Doing a lot of that research, I just ended up with more questions than answers. This is still the case, but when you ask questions about diet, you're going to get 10 different answers from 10 different people.

Ben:  And, oddly enough, by the way, sometimes all of them can be right because there's 10 different versions of human biochemical individuality.

Jeff:  That's exactly right. And, especially in today's world, people want black or white answers, and especially in food, nutrition, health, it's nuanced, and the answer mostly lies in the gray area. And, to your point, it's often personalized. And, I didn't realize any of this when I was 15, 16, 17 trying to look into this stuff, I just expected very clear answers. Something like, “Hey, maybe we shouldn't be drinking so much Coca-Cola and soda and sugar.” Everyone seemed to agree on that. And so, I was expecting the rest of diet and nutrition to follow a similar framework of should we eat this, yes or no? Certainly, it's more complicated than that.

I grew up, though, eating a fairly standard American diet. Plenty of Costco packs of croissants and hot pockets and bagel bites, and all the rest. But, I still, I wanted to figure out what I could do that was better. And, several years of this kind of had some clarity, but in my early 20s, my parents passed away from different chronic diseases, six months apart, and I now see those diseases as preventable. And, at the time, I wanted to figure out why they got sick, why that happened, and maybe how I could prevent that from happening to anyone else. And, that's sort of became my life mission was looking at chronic disease and what causes it and how to reverse it. Most of my family was in medicine, including my mother, she was a nurse, but my father had always been an entrepreneur. So, when a problem kind of came onto my radar, what naturally was the next step in my mind was creating a business to try and solve that problem. At the time I was running an eCommerce business that had nothing to do with food but learning a lot about running businesses. And so, during that time, I was also reading research from the CDC from molecular biology textbooks and biochemistry textbooks, really trying to understand this problem. And, chronic disease obviously is a huge issue, especially in the U.S.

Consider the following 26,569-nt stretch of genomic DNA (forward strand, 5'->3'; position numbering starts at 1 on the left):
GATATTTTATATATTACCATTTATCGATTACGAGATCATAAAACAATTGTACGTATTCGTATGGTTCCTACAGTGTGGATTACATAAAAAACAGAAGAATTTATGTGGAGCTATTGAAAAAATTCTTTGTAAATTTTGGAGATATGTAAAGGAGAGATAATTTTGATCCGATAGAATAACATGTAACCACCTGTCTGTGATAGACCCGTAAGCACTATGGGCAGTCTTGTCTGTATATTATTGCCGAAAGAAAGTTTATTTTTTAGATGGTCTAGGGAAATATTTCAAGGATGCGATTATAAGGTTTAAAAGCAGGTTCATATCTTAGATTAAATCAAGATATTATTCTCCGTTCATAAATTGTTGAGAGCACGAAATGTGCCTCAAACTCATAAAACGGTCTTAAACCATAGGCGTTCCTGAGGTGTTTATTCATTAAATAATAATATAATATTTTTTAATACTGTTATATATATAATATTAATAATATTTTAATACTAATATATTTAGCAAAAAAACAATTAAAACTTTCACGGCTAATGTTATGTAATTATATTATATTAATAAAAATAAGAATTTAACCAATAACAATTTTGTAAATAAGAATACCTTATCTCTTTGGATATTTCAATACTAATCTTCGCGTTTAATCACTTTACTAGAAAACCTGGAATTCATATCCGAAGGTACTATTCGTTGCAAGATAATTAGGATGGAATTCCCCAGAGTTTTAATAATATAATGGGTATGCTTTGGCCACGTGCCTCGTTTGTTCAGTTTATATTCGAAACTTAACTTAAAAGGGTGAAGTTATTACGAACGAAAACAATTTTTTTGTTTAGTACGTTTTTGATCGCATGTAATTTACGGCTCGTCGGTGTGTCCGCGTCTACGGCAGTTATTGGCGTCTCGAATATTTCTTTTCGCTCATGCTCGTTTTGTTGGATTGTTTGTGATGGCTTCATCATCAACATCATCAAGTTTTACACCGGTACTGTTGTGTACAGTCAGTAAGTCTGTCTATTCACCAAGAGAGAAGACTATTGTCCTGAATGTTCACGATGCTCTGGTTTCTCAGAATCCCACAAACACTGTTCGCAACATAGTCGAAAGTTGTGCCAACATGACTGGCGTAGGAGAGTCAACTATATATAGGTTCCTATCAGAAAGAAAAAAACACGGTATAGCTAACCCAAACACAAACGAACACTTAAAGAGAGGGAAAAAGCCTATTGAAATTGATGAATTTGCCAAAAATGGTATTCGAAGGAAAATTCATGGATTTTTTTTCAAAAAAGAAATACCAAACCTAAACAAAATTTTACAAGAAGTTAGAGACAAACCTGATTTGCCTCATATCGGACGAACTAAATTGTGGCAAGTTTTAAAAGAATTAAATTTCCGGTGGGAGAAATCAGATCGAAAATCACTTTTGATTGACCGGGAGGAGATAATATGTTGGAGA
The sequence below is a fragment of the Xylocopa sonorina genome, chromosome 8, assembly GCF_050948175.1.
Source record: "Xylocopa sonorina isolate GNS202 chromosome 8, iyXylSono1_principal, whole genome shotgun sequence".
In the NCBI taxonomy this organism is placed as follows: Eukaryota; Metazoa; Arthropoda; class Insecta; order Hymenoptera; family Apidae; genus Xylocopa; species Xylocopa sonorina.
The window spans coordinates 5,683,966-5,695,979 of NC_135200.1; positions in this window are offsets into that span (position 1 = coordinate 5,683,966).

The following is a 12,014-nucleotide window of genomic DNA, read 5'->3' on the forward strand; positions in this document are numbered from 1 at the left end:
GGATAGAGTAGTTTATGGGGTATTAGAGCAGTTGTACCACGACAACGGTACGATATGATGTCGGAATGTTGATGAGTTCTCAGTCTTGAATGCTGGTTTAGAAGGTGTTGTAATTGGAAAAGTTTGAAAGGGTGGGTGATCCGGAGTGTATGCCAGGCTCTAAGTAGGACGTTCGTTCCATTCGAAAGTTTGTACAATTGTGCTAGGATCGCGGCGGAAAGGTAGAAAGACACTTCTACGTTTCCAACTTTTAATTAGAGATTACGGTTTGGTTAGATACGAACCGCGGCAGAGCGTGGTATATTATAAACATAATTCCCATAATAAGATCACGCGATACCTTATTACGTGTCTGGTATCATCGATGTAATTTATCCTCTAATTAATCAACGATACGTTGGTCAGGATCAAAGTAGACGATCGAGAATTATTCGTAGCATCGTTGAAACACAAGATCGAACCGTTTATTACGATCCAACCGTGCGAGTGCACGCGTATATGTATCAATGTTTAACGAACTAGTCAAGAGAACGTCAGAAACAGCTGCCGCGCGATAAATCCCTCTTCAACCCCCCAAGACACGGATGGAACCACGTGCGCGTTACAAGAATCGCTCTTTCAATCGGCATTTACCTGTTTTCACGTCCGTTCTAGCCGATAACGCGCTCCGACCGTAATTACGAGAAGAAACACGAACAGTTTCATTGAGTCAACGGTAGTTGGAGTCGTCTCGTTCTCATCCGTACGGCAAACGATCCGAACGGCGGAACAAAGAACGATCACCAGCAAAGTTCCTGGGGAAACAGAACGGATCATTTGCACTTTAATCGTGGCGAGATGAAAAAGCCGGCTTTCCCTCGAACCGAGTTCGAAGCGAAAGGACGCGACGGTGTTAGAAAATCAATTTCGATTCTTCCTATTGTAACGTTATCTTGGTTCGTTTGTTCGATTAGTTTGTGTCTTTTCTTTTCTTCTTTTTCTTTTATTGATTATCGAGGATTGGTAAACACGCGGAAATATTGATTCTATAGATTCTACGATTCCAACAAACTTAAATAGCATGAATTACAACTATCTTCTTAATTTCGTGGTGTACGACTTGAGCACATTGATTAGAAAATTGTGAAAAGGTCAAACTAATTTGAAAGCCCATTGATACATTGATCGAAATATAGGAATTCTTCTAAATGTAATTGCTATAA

The result of all this research was what I thought was a pretty good diet that would help prevent disease. But, what boggled my mind was that this was not at all the diet that was available to most people, and the channel where we consume most of our calories, which is restaurants certainly wasn't available via packaged foods. And so, I thought if we can make a big impact on what people eat, the way to do that is by changing the food that we get in the number one source of our calories in restaurants. So, I started one with a friend and that restaurant became Kitava. And, Kitava is —